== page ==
The valuation of skill and the configuration of HRM
Riley, Michael and Szivas, Edith M. (2009) The valuation of skill and the configuration of HRM Tourism Economics, 15 (1), 15 (1). pp. 105-120.
This paper looks at the way skills and knowledge are valued by management in tourism and hospitality firms and at how that valuation is reflected in the configuration of human resources management (HRM) and the structure of labour markets. Based on a resource view of the firm and using the concepts of human resource architecture, it is argued that tourism and hospitality are not just examples of the internal spot-market mode in which acquisition dominates employment strategy, but rather constitute a special case in which the nature of labour productivity intervenes. The authors argue that labour is, in the main, separated from quantitative concepts of productivity and adds value only in qualitative terms. This sets up a dichotomy for human resource strategy between economic imperatives and the desire for quality. The resolution of that dichotomy, it is argued, is aggravated by the way individuals value their human capital, which has the effect of segmenting a general unskilled labour market and creating rigid occupational identities. This is the background against which modern ideas of HRM, such as employment flexibility, have to contend.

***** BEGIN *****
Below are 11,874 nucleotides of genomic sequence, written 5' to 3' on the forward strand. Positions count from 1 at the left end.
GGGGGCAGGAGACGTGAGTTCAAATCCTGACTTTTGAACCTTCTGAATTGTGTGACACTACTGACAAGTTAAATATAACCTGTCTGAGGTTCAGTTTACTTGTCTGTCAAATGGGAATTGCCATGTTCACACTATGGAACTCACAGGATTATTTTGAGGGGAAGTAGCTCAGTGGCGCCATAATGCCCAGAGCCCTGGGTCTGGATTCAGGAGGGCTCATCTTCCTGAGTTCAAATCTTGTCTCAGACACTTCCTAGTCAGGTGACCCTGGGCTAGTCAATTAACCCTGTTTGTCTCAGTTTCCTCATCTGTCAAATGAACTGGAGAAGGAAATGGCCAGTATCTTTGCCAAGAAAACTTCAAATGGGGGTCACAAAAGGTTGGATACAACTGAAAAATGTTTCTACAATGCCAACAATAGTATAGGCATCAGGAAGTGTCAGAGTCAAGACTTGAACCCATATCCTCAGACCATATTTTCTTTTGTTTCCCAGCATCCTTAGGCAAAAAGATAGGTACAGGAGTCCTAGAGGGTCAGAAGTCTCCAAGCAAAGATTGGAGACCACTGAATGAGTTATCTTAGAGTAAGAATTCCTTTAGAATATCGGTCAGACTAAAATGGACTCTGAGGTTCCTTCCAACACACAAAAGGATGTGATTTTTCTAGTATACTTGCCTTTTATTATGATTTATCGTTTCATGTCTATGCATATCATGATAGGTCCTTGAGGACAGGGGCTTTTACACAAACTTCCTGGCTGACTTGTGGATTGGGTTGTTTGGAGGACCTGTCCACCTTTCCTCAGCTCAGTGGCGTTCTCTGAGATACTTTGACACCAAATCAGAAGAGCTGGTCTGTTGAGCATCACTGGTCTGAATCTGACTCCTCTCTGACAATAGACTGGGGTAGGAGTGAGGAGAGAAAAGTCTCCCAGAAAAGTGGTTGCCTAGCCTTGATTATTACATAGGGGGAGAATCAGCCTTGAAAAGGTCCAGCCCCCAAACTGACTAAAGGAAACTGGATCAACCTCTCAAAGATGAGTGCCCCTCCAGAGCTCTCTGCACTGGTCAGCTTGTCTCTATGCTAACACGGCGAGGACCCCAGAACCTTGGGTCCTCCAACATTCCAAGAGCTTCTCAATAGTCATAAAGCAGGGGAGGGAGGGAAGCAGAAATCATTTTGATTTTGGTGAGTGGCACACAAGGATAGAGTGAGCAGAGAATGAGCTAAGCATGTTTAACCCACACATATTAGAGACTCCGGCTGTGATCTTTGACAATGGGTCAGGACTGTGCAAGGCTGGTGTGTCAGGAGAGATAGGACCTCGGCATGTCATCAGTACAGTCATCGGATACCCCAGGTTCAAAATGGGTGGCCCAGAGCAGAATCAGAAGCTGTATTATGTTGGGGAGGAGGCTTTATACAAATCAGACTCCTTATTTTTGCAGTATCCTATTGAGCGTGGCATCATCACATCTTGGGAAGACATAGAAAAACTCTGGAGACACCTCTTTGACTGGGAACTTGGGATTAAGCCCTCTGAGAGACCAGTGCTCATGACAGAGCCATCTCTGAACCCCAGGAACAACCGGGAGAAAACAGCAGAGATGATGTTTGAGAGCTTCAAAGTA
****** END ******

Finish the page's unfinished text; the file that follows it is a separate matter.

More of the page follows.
|Additional Information:||Riley M., & Szivas E. (2009). The valuation of skill and the configuration of HRM. Tourism Economics, 15 (1), 105-120. Copyright 2009 IP Publishing Ltd. Reproduced by permission.|
|Divisions:||Faculty of Business, Economics and Law > Surrey Business School|
|Depositing User:||Mr Adam Field|
|Date Deposited:||27 May 2010 14:37|
|Last Modified:||23 Sep 2013 18:31|
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